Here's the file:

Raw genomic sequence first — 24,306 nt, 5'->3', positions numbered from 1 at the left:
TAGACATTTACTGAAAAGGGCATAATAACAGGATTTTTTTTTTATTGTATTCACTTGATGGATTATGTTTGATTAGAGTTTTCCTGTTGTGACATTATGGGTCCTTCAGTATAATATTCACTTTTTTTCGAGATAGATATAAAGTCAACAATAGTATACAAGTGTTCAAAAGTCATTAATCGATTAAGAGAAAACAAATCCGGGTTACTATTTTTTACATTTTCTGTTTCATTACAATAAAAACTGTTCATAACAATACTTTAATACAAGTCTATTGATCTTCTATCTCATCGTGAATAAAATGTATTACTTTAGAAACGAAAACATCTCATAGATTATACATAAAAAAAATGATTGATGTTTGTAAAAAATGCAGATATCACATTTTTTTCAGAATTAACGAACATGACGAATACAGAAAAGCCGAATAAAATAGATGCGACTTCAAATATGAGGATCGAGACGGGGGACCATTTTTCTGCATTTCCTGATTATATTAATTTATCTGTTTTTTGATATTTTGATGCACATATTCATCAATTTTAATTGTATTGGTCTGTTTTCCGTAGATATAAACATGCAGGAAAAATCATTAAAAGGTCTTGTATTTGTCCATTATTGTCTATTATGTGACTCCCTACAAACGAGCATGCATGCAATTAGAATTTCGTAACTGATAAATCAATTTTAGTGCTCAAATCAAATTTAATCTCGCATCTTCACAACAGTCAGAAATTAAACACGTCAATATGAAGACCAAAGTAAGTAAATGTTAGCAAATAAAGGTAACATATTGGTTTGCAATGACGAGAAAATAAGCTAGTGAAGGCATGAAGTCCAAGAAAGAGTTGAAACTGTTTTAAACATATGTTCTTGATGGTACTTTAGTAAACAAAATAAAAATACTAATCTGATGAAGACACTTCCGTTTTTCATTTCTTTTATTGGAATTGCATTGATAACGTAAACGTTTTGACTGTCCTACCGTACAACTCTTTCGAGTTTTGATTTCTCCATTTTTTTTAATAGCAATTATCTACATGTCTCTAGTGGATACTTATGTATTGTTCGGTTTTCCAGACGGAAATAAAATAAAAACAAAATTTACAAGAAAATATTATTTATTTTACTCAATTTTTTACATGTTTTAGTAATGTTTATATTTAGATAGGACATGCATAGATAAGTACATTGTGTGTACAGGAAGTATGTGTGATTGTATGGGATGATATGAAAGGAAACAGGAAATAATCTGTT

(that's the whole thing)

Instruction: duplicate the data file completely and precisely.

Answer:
Raw genomic sequence first — 24,306 nt, 5'->3', positions numbered from 1 at the left:
TAGACATTTACTGAAAAGGGCATAATAACAGGATTTTTTTTTTATTGTATTCACTTGATGGATTATGTTTGATTAGAGTTTTCCTGTTGTGACATTATGGGTCCTTCAGTATAATATTCACTTTTTTTCGAGATAGATATAAAGTCAACAATAGTATACAAGTGTTCAAAAGTCATTAATCGATTAAGAGAAAACAAATCCGGGTTACTATTTTTTACATTTTCTGTTTCATTACAATAAAAACTGTTCATAACAATACTTTAATACAAGTCTATTGATCTTCTATCTCATCGTGAATAAAATGTATTACTTTAGAAACGAAAACATCTCATAGATTATACATAAAAAAAATGATTGATGTTTGTAAAAAATGCAGATATCACATTTTTTTCAGAATTAACGAACATGACGAATACAGAAAAGCCGAATAAAATAGATGCGACTTCAAATATGAGGATCGAGACGGGGGACCATTTTTCTGCATTTCCTGATTATATTAATTTATCTGTTTTTTGATATTTTGATGCACATATTCATCAATTTTAATTGTATTGGTCTGTTTTCCGTAGATATAAACATGCAGGAAAAATCATTAAAAGGTCTTGTATTTGTCCATTATTGTCTATTATGTGACTCCCTACAAACGAGCATGCATGCAATTAGAATTTCGTAACTGATAAATCAATTTTAGTGCTCAAATCAAATTTAATCTCGCATCTTCACAACAGTCAGAAATTAAACACGTCAATATGAAGACCAAAGTAAGTAAATGTTAGCAAATAAAGGTAACATATTGGTTTGCAATGACGAGAAAATAAGCTAGTGAAGGCATGAAGTCCAAGAAAGAGTTGAAACTGTTTTAAACATATGTTCTTGATGGTACTTTAGTAAACAAAATAAAAATACTAATCTGATGAAGACACTTCCGTTTTTCATTTCTTTTATTGGAATTGCATTGATAACGTAAACGTTTTGACTGTCCTACCGTACAACTCTTTCGAGTTTTGATTTCTCCATTTTTTTTAATAGCAATTATCTACATGTCTCTAGTGGATACTTATGTATTGTTCGGTTTTCCAGACGGAAATAAAATAAAAACAAAATTTACAAGAAAATATTATTTATTTTACTCAATTTTTTACATGTTTTAGTAATGTTTATATTTAGATAGGACATGCATAGATAAGTACATTGTGTGTACAGGAAGTATGTGTGATTGTATGGGATGATATGAAAGGAAACAGGAAATAATCTGTT